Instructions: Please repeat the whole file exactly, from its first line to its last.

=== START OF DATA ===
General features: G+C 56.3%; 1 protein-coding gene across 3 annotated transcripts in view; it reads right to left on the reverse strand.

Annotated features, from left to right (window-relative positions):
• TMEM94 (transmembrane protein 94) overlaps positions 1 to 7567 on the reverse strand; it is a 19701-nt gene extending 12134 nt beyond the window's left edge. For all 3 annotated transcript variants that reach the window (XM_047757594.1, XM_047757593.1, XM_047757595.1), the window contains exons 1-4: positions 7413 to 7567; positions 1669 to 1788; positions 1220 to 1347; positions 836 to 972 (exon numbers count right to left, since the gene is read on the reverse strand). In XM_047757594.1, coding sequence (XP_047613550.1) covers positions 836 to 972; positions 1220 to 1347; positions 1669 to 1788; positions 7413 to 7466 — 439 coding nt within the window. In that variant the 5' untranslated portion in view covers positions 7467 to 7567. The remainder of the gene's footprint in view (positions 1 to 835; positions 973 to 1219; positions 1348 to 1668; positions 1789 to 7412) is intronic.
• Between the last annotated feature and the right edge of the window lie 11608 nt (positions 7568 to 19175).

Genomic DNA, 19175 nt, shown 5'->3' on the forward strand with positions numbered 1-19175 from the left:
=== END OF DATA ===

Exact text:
General features: G+C 56.3%; 1 protein-coding gene across 3 annotated transcripts in view; it reads right to left on the reverse strand.

Annotated features, from left to right (window-relative positions):
• TMEM94 (transmembrane protein 94) overlaps positions 1 to 7567 on the reverse strand; it is a 19701-nt gene extending 12134 nt beyond the window's left edge. For all 3 annotated transcript variants that reach the window (XM_047757594.1, XM_047757593.1, XM_047757595.1), the window contains exons 1-4: positions 7413 to 7567; positions 1669 to 1788; positions 1220 to 1347; positions 836 to 972 (exon numbers count right to left, since the gene is read on the reverse strand). In XM_047757594.1, coding sequence (XP_047613550.1) covers positions 836 to 972; positions 1220 to 1347; positions 1669 to 1788; positions 7413 to 7466 — 439 coding nt within the window. In that variant the 5' untranslated portion in view covers positions 7467 to 7567. The remainder of the gene's footprint in view (positions 1 to 835; positions 973 to 1219; positions 1348 to 1668; positions 1789 to 7412) is intronic.
• Between the last annotated feature and the right edge of the window lie 11608 nt (positions 7568 to 19175).

Genomic DNA, 19175 nt, shown 5'->3' on the forward strand with positions numbered 1-19175 from the left: